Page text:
Donkey Kong Country I also understand, but find it frustrating. This one is particularly interesting to note; lots of the mechanics in DKC would encourage a sega person to play it like Sonic and that does not work which results in a lot of frustration.

Probably the only franchise from Nintendo in the 2d era I really dig on is Metroid and that is probably because Sega doesn't have anything quite like it.

NOW....When Nintnedo enters the third dimension with the N64, everything changes. Suddenly I can't get enough Mario. I crave Zelda. Every first party and rare game is overtly appealing even as someone who played dreamcast. Everything here works for me. Part of that I think is due to Nintnedo games going 3d took a very different approach. I love Sonic Adventure, I think though it is a different experience at its core from Mario 64. To a degree, I think this occurs also because to me, N64 is a reboot.

Yeah....Its weird, but to me it makes sense. Nintnedo was moving into a whole new dimension, focusing on wildly different styles of play, and everything on it sort of feels like what we call in movies a 'soft reboot'. Its kind of amazing how this was pulled off in such a way as to not hurt veteran fans while being totally welcoming to new comers.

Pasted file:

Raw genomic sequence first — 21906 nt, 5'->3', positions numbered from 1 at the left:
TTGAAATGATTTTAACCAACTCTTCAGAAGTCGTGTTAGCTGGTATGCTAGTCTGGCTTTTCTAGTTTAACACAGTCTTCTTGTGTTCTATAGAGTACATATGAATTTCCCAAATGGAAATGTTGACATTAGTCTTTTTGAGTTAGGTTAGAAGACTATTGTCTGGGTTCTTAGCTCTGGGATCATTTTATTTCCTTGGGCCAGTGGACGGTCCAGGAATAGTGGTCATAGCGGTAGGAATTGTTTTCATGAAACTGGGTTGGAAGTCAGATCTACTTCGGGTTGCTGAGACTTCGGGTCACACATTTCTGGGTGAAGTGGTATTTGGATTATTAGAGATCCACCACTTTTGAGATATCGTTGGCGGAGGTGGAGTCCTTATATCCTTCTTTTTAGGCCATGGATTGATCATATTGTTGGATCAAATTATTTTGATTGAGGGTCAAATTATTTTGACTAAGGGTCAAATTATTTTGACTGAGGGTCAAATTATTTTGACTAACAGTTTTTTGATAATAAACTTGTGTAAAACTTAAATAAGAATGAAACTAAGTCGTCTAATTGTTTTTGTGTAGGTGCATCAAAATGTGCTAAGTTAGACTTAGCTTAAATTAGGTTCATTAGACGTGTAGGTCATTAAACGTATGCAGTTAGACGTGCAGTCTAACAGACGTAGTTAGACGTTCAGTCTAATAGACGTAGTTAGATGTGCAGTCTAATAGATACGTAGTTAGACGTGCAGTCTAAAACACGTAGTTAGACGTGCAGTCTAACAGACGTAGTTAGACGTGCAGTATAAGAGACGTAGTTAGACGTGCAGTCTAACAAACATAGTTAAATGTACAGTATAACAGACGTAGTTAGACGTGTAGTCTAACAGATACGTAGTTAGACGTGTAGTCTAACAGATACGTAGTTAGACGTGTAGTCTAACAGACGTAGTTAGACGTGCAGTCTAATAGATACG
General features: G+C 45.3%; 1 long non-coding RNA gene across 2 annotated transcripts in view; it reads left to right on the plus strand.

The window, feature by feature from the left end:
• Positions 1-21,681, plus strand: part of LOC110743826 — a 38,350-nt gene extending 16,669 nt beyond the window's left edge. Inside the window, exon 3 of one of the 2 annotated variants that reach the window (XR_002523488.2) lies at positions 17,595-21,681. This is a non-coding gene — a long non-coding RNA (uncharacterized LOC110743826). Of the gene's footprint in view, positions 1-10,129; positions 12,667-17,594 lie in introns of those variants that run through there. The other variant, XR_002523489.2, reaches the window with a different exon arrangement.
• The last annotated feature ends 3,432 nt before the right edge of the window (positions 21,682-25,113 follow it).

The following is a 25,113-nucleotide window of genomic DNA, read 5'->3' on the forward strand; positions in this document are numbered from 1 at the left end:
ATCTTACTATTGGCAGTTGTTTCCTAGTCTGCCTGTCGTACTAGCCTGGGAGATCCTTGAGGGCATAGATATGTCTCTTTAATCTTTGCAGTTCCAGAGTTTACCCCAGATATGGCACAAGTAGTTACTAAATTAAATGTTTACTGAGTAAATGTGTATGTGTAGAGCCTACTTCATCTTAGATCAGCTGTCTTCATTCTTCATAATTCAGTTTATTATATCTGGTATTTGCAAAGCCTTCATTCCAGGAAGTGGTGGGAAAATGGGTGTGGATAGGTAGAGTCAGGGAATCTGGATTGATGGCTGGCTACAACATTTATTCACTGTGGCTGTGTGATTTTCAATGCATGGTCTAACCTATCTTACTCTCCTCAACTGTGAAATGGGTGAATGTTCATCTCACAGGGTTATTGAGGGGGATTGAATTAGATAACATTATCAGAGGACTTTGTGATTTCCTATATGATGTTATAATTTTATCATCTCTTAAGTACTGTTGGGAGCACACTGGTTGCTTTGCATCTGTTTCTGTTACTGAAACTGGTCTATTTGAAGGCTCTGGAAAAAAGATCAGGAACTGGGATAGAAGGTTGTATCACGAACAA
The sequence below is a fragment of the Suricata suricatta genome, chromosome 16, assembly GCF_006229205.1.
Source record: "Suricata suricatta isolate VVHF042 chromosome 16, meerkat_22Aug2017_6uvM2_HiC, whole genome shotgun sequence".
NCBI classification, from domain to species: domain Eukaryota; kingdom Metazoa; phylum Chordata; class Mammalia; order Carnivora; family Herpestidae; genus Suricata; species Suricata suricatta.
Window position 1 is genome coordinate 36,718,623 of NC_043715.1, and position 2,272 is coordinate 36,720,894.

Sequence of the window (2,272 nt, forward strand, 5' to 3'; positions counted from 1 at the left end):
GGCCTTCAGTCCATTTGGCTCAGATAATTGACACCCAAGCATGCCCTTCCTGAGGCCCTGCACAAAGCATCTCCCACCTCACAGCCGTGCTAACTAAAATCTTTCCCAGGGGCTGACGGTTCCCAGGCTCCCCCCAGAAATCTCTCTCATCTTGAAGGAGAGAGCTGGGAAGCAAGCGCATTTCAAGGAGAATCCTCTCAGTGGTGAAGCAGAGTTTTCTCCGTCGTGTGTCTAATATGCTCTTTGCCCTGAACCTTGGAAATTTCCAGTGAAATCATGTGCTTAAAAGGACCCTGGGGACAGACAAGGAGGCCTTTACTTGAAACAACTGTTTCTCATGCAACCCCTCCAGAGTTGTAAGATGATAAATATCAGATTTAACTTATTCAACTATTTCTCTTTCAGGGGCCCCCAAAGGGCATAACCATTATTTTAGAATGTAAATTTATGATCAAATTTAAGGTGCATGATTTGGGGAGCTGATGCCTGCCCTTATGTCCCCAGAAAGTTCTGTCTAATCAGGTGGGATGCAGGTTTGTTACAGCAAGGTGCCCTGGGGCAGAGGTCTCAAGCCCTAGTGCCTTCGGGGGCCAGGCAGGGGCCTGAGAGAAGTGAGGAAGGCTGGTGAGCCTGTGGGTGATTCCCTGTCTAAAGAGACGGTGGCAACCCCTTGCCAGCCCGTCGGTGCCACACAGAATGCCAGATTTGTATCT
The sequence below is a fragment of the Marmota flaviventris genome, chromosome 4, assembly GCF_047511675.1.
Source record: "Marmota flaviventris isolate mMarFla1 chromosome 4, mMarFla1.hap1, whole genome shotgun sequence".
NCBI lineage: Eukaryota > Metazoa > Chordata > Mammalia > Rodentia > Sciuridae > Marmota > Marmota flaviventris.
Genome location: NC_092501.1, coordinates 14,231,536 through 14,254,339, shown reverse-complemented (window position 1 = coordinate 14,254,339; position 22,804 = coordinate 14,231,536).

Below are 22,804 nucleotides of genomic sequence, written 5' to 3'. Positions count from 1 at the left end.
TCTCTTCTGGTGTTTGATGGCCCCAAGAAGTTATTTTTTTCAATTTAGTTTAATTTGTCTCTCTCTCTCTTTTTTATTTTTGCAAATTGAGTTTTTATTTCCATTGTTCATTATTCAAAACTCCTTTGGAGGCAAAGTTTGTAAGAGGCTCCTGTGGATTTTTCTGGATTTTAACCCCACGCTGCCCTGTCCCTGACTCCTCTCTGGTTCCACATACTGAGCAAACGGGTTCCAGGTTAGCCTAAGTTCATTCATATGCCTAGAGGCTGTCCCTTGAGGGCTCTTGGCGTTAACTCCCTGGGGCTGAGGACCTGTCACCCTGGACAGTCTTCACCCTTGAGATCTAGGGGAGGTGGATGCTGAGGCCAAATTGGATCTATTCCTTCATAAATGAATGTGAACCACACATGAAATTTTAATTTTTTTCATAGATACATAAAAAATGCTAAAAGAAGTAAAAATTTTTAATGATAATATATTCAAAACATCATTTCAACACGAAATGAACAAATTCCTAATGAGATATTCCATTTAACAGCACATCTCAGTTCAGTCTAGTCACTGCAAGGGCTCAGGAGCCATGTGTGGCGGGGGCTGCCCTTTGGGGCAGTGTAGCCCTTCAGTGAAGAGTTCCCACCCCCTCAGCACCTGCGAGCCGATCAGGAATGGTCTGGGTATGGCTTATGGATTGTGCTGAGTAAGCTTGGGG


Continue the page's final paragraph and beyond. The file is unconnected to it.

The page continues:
Mario 64 requires no previous knowledge of any other Mario game. You understand very quickly magical kingdom, this dumpy happy guy is 'friends' with the princess, mean dragon king dude has her trapped in the castle, go save her. The premise is simple and its more obvious still when you look at what comes after it. Sunshine, Galaxy, and Odyssey feel like sequels. Their premises feel like something extra added in. Imagine SNES and NES never happened. You can't easily picture Sunshine being the very first Mario game to ever exist, but Mario 64 I certainly can. Even the mechanics don't assume you know anything.